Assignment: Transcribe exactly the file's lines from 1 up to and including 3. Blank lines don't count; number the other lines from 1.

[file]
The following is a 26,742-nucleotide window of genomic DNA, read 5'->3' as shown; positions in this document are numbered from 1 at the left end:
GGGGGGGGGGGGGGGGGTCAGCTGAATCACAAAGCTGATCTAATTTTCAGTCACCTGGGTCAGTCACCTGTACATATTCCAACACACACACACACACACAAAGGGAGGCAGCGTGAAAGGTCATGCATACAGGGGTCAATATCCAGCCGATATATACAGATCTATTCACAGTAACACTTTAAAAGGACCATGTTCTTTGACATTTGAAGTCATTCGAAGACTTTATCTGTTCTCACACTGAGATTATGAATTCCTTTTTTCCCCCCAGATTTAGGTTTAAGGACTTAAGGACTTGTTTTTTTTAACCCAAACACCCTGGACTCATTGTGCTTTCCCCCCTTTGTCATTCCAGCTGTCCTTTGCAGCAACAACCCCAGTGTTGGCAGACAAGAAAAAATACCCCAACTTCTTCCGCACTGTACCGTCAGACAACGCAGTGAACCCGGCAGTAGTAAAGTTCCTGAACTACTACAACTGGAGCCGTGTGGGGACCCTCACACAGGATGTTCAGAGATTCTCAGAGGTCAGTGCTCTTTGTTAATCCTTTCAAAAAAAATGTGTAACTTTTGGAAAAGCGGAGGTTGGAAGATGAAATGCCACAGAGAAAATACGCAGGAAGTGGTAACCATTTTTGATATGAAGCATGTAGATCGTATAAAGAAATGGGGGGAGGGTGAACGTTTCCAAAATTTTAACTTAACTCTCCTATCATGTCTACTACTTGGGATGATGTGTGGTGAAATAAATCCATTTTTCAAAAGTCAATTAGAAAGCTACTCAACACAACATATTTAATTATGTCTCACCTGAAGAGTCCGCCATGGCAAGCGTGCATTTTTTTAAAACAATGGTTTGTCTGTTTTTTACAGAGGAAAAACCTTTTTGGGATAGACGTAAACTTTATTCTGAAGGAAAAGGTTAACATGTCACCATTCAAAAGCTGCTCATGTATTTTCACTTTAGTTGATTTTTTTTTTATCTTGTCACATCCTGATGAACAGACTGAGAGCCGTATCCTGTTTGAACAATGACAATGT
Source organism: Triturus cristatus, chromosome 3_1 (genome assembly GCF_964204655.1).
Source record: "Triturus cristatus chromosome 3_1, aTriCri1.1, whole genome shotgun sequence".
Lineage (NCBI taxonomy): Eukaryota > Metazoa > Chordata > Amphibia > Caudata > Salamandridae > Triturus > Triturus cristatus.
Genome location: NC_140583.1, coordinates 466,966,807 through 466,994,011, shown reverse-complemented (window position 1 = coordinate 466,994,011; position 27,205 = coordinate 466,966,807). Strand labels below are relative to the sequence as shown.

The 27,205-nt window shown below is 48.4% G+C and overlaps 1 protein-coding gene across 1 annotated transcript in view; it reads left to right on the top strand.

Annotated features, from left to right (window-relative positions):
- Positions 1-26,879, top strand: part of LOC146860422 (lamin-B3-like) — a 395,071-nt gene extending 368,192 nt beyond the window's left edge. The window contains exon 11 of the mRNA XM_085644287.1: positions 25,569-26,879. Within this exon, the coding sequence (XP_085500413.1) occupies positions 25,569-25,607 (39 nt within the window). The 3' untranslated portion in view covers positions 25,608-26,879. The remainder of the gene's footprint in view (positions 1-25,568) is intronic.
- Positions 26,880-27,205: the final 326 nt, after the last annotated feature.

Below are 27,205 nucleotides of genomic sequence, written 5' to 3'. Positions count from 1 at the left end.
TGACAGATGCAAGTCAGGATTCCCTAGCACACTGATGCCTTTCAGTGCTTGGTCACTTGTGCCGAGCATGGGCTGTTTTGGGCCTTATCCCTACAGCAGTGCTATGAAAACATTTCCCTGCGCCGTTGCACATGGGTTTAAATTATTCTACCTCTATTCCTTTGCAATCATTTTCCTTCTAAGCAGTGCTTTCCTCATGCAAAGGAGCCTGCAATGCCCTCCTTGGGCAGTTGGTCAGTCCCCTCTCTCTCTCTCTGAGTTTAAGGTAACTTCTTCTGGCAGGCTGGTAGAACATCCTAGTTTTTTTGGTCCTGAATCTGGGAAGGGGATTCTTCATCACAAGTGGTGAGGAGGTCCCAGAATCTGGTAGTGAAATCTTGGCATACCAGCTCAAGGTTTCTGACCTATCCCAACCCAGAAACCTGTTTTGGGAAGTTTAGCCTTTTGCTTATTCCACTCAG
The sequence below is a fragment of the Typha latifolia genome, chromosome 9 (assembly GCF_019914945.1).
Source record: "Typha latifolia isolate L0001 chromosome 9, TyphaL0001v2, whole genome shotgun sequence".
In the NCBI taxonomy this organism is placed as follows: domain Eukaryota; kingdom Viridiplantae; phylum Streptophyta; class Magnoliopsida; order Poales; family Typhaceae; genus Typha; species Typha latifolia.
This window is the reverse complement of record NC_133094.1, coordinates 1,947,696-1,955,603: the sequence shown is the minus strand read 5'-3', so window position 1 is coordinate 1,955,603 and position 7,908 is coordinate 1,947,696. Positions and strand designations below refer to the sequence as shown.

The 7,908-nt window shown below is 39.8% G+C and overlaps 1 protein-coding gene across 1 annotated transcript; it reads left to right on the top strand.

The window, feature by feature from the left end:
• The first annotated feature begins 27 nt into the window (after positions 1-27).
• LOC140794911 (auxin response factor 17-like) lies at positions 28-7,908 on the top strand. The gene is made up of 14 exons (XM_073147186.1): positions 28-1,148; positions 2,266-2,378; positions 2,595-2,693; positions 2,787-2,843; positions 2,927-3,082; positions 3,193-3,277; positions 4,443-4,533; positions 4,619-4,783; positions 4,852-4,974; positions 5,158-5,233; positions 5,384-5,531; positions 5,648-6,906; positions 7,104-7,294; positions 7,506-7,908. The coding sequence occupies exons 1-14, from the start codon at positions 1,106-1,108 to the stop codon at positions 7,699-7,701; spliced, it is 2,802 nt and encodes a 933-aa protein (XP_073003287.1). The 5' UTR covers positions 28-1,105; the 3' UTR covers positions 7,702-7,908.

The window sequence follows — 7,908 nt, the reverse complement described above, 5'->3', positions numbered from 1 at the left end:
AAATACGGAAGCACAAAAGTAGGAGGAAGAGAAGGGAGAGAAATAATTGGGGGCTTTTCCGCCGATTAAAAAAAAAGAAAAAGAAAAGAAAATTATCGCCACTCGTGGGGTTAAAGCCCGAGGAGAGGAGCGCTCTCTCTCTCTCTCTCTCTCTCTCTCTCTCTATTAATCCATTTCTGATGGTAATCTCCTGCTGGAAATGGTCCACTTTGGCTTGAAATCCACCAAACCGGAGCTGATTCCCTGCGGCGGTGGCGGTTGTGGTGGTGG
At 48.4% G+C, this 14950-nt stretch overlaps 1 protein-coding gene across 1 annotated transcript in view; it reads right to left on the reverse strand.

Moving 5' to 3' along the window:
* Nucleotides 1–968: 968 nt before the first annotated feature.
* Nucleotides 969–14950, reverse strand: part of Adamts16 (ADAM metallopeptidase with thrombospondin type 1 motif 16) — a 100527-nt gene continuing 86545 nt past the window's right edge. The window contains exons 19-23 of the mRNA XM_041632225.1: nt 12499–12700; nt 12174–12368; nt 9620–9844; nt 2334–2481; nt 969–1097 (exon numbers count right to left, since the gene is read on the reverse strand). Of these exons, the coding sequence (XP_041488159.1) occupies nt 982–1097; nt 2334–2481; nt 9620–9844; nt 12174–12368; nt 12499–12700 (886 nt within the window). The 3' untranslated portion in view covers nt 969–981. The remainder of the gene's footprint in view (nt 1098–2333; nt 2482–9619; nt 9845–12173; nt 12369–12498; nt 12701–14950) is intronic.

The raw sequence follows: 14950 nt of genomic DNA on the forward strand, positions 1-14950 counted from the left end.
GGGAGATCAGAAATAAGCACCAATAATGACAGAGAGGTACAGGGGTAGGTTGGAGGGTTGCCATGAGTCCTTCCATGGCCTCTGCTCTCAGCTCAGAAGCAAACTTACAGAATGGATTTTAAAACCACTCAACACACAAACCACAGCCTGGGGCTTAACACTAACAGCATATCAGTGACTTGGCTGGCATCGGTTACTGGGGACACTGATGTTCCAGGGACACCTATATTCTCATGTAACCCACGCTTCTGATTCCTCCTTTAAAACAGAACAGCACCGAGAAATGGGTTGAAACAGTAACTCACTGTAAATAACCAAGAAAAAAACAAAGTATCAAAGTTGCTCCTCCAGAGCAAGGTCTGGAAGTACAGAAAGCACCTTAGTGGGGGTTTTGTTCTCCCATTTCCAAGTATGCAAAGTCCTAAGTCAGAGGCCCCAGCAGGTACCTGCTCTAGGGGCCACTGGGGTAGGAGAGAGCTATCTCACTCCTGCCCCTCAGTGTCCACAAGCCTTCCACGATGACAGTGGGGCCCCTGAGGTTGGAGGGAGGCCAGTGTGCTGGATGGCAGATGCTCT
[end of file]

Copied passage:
The following is a 26,742-nucleotide window of genomic DNA, read 5'->3' as shown; positions in this document are numbered from 1 at the left end:
GGGGGGGGGGGGGGGGGTCAGCTGAATCACAAAGCTGATCTAATTTTCAGTCACCTGGGTCAGTCACCTGTACATATTCCAACACACACACACACACACAAAGGGAGGCAGCGTGAAAGGTCATGCATACAGGGGTCAATATCCAGCCGATATATACAGATCTATTCACAGTAACACTTTAAAAGGACCATGTTCTTTGACATTTGAAGTCATTCGAAGACTTTATCTGTTCTCACACTGAGATTATGAATTCCTTTTTTCCCCCCAGATTTAGGTTTAAGGACTTAAGGACTTGTTTTTTTTAACCCAAACACCCTGGACTCATTGTGCTTTCCCCCCTTTGTCATTCCAGCTGTCCTTTGCAGCAACAACCCCAGTGTTGGCAGACAAGAAAAAATACCCCAACTTCTTCCGCACTGTACCGTCAGACAACGCAGTGAACCCGGCAGTAGTAAAGTTCCTGAACTACTACAACTGGAGCCGTGTGGGGACCCTCACACAGGATGTTCAGAGATTCTCAGAGGTCAGTGCTCTTTGTTAATCCTTTCAAAAAAAATGTGTAACTTTTGGAAAAGCGGAGGTTGGAAGATGAAATGCCACAGAGAAAATACGCAGGAAGTGGTAACCATTTTTGATATGAAGCATGTAGATCGTATAAAGAAATGGGGGGAGGGTGAACGTTTCCAAAATTTTAACTTAACTCTCCTATCATGTCTACTACTTGGGATGATGTGTGGTGAAATAAATCCATTTTTCAAAAGTCAATTAGAAAGCTACTCAACACAACATATTTAATTATGTCTCACCTGAAGAGTCCGCCATGGCAAGCGTGCATTTTTTTAAAACAATGGTTTGTCTGTTTTTTACAGAGGAAAAACCTTTTTGGGATAGACGTAAACTTTATTCTGAAGGAAAAGGTTAACATGTCACCATTCAAAAGCTGCTCATGTATTTTCACTTTAGTTGATTTTTTTTTTATCTTGTCACATCCTGATGAACAGACTGAGAGCCGTATCCTGTTTGAACAATGACAATGT
Source organism: Triturus cristatus, chromosome 3_1 (genome assembly GCF_964204655.1).